Box turns the API world inside-out

You might not have seen the news last week from Box, the online storage service. There are two items. First is about Box’s new developer edition, announced at its annual conference. What is significant is that this is the first time, to my knowledge, that a software developer has made it easier to embed its app inside other apps. Let’s see what they did and why it is important.

Many software vendors have spent time developing application programming interfaces or APIs that make it easier for third parties to have access to their apps or data that they collect. These days it is hard to find a vendor that doesn’t offer an API, and Box has done a terrific job with its own APIs to be sure. They have created a developer community of tens of thousands of people who write programs using them.

These programs make it easy to fax a document from within Box via an Internet faxing service, add digital signatures inside a document, make small changes to a document, and so forth. The idea is to manipulate a document that is inside the Box cloud storage system, so that their cloud can become more valuable than the dozens or hundreds of other cloud-based storage providers that are available. Without access to its APIs, a third party has to first move the document out of Box, make these changes, and then move it back to its repository. That takes time and uses computer resources.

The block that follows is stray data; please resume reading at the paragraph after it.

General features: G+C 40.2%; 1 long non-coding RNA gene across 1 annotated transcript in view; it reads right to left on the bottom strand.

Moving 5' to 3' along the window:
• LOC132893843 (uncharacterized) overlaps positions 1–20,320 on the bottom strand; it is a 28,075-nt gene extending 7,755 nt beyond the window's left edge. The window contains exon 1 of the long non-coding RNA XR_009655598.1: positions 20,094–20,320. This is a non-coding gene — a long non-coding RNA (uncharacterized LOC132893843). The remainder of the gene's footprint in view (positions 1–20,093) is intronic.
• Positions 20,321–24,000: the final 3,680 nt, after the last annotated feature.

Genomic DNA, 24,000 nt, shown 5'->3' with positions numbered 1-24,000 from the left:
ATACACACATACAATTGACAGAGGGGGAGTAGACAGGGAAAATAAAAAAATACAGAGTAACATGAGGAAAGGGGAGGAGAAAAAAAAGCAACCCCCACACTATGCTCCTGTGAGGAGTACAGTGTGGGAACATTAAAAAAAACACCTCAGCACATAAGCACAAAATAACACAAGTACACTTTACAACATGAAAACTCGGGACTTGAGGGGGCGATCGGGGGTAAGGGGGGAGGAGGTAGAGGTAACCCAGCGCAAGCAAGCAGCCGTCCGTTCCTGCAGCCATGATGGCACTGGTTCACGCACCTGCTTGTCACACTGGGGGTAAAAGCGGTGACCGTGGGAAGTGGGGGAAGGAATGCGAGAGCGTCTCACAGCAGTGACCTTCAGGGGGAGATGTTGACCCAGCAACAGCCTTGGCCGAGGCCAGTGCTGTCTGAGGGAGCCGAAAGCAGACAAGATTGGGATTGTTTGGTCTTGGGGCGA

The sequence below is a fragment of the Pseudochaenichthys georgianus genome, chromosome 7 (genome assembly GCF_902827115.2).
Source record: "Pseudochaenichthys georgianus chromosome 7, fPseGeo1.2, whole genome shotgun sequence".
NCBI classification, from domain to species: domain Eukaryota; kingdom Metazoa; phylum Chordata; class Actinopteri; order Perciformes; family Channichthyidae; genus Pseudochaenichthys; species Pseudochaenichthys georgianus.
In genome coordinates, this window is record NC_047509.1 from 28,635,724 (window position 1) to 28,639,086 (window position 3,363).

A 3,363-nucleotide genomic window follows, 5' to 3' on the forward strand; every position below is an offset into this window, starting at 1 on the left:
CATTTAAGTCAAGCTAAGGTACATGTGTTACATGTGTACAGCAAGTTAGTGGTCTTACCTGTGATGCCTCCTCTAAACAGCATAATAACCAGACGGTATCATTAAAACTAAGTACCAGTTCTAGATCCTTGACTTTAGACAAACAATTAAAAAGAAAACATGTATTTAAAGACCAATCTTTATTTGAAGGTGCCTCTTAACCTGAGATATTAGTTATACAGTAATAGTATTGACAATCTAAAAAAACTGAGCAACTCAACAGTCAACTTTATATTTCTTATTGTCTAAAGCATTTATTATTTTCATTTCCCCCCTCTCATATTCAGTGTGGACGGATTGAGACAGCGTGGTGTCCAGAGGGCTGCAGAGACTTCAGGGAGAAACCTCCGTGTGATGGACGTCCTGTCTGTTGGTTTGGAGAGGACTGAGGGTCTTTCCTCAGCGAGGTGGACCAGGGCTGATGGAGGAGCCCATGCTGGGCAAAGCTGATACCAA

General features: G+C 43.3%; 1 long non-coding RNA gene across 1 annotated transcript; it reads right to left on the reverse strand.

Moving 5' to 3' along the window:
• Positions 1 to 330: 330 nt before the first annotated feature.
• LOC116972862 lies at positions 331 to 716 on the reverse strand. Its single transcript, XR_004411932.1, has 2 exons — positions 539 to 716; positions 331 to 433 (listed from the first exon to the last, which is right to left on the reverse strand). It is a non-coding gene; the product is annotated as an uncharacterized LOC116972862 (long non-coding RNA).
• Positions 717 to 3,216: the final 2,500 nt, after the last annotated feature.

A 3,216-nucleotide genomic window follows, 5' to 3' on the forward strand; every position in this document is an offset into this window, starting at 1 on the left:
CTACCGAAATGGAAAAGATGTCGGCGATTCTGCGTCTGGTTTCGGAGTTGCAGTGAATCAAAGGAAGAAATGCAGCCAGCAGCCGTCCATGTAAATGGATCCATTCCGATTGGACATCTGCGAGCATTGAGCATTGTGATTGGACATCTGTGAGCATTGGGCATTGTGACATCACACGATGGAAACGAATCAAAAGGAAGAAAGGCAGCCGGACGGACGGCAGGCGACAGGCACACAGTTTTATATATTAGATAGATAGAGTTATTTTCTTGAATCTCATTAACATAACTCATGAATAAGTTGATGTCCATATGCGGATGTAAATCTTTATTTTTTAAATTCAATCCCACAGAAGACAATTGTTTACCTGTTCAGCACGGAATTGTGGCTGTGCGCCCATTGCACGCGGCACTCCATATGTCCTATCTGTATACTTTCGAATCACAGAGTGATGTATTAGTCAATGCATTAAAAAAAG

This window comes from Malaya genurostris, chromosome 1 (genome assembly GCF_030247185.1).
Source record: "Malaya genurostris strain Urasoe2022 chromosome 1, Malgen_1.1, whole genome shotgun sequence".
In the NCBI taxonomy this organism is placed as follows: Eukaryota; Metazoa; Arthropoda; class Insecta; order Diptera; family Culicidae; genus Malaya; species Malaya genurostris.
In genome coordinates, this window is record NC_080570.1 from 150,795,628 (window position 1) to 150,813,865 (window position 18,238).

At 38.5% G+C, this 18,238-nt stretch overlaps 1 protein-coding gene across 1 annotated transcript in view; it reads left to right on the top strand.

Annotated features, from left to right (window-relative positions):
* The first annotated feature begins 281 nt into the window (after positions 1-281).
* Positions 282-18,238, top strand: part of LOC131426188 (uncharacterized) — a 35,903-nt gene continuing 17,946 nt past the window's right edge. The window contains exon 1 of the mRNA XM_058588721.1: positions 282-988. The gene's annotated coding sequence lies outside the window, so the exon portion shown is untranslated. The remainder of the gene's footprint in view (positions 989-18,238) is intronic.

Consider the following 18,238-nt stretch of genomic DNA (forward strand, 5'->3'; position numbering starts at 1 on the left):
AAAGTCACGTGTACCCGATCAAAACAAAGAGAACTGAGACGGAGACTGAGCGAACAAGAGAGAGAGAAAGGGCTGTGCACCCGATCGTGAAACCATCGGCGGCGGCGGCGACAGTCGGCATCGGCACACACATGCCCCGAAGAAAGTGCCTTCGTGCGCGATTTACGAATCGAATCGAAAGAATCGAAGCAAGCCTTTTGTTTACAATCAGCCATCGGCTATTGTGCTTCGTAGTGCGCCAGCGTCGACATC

But the developer edition turns this notion on its head, or should I say goes inside the Box. What they are trying to do now is allow apps to use a set of Box features, but doing so inside your own app. Instead of accessing APIs so you can manipulate particular documents, you can make use of Box’s security routines, or storage routines, or other basic functionality, so that you don’t need to invent this functionality from scratch for your own particular app. What are some of the features that are offered? According to the announcement, these include: “full text search, content encryption, advanced permissions, secure collaboration, and compliance.” That is a lot of stuff that an independent software developer doesn’t have mess with, which means that new apps could be written more quickly.

On top of the developer edition, Box also announced its own Javascript libraries that anyone can use to get started on coding some of these features, called T3. They had posted a few snippets of code on this website showing you how you can construct a Todo list. While JS frameworks are numerous, this one might be interesting, particularly in light of the developer announcement.

Certainly, online storage is undergoing its own evolutionary moment. Google is now charging a penny a GB per month for near-line storage, promising to retrieve your files in seconds. Of course, they and other cloud providers are (so far) just a repository, and that is the line in the cloud that Box is trying to draw with these announcements.

If it all works out, we’ll see Box become the center of a new universe of apps that can take collaboration to the next level, because the folks at Box have already built a collaboration environment that they use for their own customers. It is gutsy, because a Box-like competitor could make use of these features and out-Box Box (which is one reason that Box will control who has access to its tools for now).

It could backfire: developers are a funny bunch, and many of them like reusing someone else’s code but maybe not to the level that Box requires. It certainly is a different model, and one that will take some getting used to. But the proof is in the pudding, and we’ll see in the coming months if anyone’s code turns out to be noteworthy.

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